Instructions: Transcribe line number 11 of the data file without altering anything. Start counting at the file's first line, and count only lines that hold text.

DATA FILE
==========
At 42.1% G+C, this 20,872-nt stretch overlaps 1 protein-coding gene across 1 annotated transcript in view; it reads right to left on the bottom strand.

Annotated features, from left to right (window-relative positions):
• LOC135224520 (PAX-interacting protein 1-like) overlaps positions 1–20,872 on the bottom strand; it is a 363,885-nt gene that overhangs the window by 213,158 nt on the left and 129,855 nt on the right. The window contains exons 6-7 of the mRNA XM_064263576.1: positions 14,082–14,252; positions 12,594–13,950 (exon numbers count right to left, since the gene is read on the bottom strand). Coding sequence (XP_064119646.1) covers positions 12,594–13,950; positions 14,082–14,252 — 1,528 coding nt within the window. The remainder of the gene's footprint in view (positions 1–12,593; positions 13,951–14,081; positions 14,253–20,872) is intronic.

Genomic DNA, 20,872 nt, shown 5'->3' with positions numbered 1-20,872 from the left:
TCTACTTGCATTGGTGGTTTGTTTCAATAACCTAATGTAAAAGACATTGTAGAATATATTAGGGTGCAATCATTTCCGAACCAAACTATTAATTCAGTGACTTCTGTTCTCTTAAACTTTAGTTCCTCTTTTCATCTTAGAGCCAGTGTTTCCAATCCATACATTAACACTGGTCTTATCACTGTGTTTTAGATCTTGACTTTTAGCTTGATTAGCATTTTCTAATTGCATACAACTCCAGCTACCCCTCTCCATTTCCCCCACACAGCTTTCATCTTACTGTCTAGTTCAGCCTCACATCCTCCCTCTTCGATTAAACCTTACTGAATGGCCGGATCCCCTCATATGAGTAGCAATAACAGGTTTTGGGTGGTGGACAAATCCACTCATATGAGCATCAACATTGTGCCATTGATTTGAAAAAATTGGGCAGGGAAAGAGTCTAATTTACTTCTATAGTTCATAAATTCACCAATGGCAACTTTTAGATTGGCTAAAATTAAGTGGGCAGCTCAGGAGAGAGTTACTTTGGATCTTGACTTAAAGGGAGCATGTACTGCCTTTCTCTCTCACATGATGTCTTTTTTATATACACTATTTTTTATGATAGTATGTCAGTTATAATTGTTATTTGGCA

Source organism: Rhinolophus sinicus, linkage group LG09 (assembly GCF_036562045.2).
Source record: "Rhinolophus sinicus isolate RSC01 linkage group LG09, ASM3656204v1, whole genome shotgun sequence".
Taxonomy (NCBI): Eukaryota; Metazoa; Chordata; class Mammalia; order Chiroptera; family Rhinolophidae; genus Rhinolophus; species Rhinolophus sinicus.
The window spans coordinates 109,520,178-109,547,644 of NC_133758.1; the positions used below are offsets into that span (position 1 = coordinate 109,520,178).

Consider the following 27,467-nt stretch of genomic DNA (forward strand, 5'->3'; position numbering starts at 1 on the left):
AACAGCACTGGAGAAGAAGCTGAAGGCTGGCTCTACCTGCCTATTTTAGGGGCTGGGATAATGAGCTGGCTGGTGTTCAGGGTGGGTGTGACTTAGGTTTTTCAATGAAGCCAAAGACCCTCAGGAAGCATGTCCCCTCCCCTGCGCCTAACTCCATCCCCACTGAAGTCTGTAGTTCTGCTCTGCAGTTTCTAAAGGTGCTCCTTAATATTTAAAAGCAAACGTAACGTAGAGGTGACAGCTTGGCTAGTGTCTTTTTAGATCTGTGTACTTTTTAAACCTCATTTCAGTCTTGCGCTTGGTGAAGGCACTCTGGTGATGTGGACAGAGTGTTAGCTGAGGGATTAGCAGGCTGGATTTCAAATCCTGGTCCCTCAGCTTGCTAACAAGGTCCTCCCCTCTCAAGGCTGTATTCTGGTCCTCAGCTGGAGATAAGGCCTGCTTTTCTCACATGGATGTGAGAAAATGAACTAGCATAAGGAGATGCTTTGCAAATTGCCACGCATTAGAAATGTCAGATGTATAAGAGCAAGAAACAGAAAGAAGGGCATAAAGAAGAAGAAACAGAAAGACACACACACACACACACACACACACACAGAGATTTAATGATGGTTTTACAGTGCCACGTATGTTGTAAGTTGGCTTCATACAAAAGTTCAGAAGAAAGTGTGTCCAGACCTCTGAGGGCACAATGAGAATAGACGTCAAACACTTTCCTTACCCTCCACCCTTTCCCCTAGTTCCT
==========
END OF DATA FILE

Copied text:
AACAGCACTGGAGAAGAAGCTGAAGGCTGGCTCTACCTGCCTATTTTAGGGGCTGGGATAATGAGCTGGCTGGTGTTCAGGGTGGGTGTGACTTAGGTTTTTCAATGAAGCCAAAGACCCTCAGGAAGCATGTCCCCTCCCCTGCGCCTAACTCCATCCCCACTGAAGTCTGTAGTTCTGCTCTGCAGTTTCTAAAGGTGCTCCTTAATATTTAAAAGCAAACGTAACGTAGAGGTGACAGCTTGGCTAGTGTCTTTTTAGATCTGTGTACTTTTTAAACCTCATTTCAGTCTTGCGCTTGGTGAAGGCACTCTGGTGATGTGGACAGAGTGTTAGCTGAGGGATTAGCAGGCTGGATTTCAAATCCTGGTCCCTCAGCTTGCTAACAAGGTCCTCCCCTCTCAAGGCTGTATTCTGGTCCTCAGCTGGAGATAAGGCCTGCTTTTCTCACATGGATGTGAGAAAATGAACTAGCATAAGGAGATGCTTTGCAAATTGCCACGCATTAGAAATGTCAGATGTATAAGAGCAAGAAACAGAAAGAAGGGCATAAAGAAGAAGAAACAGAAAGACACACACACACACACACACACACACACAGAGATTTAATGATGGTTTTACAGTGCCACGTATGTTGTAAGTTGGCTTCATACAAAAGTTCAGAAGAAAGTGTGTCCAGACCTCTGAGGGCACAATGAGAATAGACGTCAAACACTTTCCTTACCCTCCACCCTTTCCCCTAGTTCCT